Korean Cultural Properties Come Home from U.S.

Home > Culture > Features

print dictionary print

Korean Cultural Properties Come Home from U.S.

Korean cultural assets formerly housed in the United States have been permanently returned to Korea.

The National Museum of Korea received a donation of 482 articles denominated as cultural assets from Arthur J. McTaggart, 85, a U.S. citizen. On April 10, the museum made public the donation.

The relics include 380 earthenware pieces dating back to the Shilla dynasty (57 B.C. - A.D. 935), the Kaya dynasty (42 - 562) and the Unified Shilla dynasty (668 - 935). In addition, there are 102 ceramics from the Koryo (918 - 1392) and Choson (1392 - 1910) periods, such as white porcelain vessels, celadon, and white-gray porcelains produced by coating celadon with light clay. The 482 items have so far been housed at San Francisco Asian Art Museum.

The relics include some important pieces, such as a horse-shaped earthenware vessel made in Kaya during the 5th-6th centuries and an earthenware container decorated with tiny droplets hanging from the handles at the sides. All are highly valuable to academics because each comes with records of how it was obtained, when it was bought, and where it was unearthed.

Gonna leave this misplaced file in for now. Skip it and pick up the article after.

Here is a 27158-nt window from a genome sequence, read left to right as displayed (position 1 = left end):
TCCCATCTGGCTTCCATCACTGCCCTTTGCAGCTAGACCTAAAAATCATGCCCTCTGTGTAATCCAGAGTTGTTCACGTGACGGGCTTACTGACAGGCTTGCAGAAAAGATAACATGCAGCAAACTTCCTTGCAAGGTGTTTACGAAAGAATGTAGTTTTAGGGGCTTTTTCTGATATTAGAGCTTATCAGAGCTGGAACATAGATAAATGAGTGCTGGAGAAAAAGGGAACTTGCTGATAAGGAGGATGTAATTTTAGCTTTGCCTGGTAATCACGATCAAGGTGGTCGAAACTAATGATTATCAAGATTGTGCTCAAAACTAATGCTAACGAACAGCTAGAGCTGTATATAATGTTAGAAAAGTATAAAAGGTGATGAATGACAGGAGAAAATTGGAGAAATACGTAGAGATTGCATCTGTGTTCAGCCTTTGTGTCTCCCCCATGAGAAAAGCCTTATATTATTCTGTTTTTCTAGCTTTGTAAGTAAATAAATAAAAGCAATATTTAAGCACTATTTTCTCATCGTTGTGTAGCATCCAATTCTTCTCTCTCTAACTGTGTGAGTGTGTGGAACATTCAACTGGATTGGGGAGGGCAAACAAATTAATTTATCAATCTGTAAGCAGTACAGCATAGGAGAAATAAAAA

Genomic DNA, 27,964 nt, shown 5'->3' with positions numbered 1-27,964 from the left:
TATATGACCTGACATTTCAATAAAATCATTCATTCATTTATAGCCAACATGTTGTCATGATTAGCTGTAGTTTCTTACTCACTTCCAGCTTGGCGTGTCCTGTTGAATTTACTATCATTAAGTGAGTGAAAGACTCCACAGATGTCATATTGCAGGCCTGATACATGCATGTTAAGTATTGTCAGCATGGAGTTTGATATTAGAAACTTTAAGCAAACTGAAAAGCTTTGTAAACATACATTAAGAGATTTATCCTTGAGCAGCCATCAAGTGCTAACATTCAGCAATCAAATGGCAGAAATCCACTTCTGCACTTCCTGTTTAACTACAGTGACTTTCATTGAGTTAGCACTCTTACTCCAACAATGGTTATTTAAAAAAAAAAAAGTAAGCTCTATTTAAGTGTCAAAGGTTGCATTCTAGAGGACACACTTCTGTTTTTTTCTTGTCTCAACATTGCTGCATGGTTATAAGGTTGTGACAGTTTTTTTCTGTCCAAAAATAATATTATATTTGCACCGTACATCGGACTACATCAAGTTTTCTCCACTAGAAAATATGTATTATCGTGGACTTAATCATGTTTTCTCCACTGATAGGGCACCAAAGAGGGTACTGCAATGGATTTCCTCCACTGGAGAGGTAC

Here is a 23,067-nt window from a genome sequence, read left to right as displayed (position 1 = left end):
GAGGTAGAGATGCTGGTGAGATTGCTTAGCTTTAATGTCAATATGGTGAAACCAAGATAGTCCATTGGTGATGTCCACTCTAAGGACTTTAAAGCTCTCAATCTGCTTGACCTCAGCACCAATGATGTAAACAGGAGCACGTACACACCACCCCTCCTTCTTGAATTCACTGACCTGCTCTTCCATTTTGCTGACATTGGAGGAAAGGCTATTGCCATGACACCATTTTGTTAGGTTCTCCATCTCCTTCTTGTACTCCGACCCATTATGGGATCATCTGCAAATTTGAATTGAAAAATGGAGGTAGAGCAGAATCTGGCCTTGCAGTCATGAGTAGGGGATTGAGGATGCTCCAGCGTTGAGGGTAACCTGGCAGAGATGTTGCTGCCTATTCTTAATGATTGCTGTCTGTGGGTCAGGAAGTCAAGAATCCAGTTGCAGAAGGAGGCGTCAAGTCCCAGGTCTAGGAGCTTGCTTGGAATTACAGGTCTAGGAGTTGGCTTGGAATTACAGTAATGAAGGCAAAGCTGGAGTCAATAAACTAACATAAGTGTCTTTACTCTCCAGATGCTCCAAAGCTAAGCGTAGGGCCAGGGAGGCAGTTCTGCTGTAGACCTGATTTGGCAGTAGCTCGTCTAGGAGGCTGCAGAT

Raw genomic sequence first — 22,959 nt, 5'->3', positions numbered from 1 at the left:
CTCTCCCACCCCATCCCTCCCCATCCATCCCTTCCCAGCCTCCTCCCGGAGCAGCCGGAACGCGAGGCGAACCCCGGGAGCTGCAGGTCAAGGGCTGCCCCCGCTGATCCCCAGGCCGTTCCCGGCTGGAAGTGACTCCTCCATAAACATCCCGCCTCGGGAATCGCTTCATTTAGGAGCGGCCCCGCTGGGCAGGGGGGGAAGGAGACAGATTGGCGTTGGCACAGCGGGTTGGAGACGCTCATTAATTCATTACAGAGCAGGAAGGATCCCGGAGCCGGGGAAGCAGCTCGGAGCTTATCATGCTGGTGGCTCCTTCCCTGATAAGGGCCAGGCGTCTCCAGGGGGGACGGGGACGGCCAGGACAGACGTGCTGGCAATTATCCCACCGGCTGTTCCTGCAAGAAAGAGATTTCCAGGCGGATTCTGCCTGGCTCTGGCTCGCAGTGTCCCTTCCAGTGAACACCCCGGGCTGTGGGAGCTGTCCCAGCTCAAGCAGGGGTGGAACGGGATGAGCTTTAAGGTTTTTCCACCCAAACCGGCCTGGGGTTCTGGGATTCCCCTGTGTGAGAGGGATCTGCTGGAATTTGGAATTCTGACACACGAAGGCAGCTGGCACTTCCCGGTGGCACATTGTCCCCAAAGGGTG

The total value of the donated articles is estimated at $600,000 to $900,000. According to the wishes of the donator, they will be housed and on display at the Taegu National Museum.

Mr. McTaggart collected Korean cultural properties while he was working at the United States Information Service (USIS) in Taegu. After his retirement from USIS, he was a visiting professor at Yeungnam University in Taegu for over 20 years. At present he is receiving medical care in the United States.




by Pak Tae-wook

Log in to Twitter or Facebook account to connect
with the Korea JoongAng Daily
help-image Social comment?
s
lock icon

To write comments, please log in to one of the accounts.

Standards Board Policy (0/250자)

What’s Popular Now